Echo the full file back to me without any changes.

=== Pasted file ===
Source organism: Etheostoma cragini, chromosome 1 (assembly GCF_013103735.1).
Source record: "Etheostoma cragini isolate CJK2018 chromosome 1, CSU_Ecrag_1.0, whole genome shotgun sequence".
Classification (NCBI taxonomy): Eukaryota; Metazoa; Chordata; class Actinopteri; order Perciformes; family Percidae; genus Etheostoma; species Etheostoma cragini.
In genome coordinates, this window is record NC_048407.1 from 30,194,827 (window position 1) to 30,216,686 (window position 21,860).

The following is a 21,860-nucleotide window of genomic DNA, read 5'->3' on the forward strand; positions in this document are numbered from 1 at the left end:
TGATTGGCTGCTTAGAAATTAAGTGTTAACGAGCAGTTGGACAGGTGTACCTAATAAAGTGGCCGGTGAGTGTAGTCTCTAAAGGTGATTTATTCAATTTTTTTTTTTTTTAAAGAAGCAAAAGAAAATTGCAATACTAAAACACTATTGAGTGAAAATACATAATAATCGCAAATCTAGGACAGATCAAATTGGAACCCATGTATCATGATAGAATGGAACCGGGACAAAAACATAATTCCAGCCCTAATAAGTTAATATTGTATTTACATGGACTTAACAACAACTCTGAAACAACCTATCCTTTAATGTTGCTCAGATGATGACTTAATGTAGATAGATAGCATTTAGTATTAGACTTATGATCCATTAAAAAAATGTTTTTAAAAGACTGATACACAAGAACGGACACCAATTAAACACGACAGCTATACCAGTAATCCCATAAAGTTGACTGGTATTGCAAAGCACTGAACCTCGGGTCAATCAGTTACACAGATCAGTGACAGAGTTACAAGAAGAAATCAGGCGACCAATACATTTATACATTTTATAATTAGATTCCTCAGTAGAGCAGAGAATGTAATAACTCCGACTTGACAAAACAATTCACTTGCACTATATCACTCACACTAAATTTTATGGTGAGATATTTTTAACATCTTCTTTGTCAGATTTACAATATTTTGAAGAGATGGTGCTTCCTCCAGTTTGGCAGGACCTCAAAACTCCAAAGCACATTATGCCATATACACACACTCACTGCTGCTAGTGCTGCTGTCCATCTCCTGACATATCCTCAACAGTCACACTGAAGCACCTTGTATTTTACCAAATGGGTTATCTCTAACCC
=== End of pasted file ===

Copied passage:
Source organism: Etheostoma cragini, chromosome 1 (assembly GCF_013103735.1).
Source record: "Etheostoma cragini isolate CJK2018 chromosome 1, CSU_Ecrag_1.0, whole genome shotgun sequence".
Classification (NCBI taxonomy): Eukaryota; Metazoa; Chordata; class Actinopteri; order Perciformes; family Percidae; genus Etheostoma; species Etheostoma cragini.
In genome coordinates, this window is record NC_048407.1 from 30,194,827 (window position 1) to 30,216,686 (window position 21,860).

The following is a 21,860-nucleotide window of genomic DNA, read 5'->3' on the forward strand; positions in this document are numbered from 1 at the left end:
TGATTGGCTGCTTAGAAATTAAGTGTTAACGAGCAGTTGGACAGGTGTACCTAATAAAGTGGCCGGTGAGTGTAGTCTCTAAAGGTGATTTATTCAATTTTTTTTTTTTTTAAAGAAGCAAAAGAAAATTGCAATACTAAAACACTATTGAGTGAAAATACATAATAATCGCAAATCTAGGACAGATCAAATTGGAACCCATGTATCATGATAGAATGGAACCGGGACAAAAACATAATTCCAGCCCTAATAAGTTAATATTGTATTTACATGGACTTAACAACAACTCTGAAACAACCTATCCTTTAATGTTGCTCAGATGATGACTTAATGTAGATAGATAGCATTTAGTATTAGACTTATGATCCATTAAAAAAATGTTTTTAAAAGACTGATACACAAGAACGGACACCAATTAAACACGACAGCTATACCAGTAATCCCATAAAGTTGACTGGTATTGCAAAGCACTGAACCTCGGGTCAATCAGTTACACAGATCAGTGACAGAGTTACAAGAAGAAATCAGGCGACCAATACATTTATACATTTTATAATTAGATTCCTCAGTAGAGCAGAGAATGTAATAACTCCGACTTGACAAAACAATTCACTTGCACTATATCACTCACACTAAATTTTATGGTGAGATATTTTTAACATCTTCTTTGTCAGATTTACAATATTTTGAAGAGATGGTGCTTCCTCCAGTTTGGCAGGACCTCAAAACTCCAAAGCACATTATGCCATATACACACACTCACTGCTGCTAGTGCTGCTGTCCATCTCCTGACATATCCTCAACAGTCACACTGAAGCACCTTGTATTTTACCAAATGGGTTATCTCTAACCC